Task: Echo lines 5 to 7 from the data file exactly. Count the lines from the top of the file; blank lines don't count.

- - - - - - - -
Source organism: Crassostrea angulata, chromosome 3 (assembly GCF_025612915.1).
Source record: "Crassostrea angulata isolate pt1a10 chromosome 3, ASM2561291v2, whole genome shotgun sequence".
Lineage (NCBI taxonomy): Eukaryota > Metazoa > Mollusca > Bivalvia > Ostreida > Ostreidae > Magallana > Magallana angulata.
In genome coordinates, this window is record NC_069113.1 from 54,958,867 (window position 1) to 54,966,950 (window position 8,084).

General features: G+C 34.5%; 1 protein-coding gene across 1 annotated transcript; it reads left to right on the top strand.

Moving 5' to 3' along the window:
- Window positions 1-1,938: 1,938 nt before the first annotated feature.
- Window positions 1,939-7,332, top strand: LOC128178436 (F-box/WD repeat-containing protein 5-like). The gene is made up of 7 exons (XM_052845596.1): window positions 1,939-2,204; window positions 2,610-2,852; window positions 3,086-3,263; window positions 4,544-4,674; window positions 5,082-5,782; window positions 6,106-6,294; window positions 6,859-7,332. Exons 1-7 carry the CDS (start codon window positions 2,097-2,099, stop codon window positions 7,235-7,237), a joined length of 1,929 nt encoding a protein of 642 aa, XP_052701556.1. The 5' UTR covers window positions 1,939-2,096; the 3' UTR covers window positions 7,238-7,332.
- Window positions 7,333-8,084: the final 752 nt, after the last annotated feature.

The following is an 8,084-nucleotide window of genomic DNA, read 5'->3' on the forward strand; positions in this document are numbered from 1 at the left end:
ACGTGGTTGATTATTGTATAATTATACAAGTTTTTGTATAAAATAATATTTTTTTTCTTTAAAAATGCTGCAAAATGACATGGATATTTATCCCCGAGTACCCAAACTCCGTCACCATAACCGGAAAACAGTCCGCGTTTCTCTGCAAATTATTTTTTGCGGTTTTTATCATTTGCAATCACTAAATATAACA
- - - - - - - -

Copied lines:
General features: G+C 34.5%; 1 protein-coding gene across 1 annotated transcript; it reads left to right on the top strand.

Moving 5' to 3' along the window:
- Window positions 1-1,938: 1,938 nt before the first annotated feature.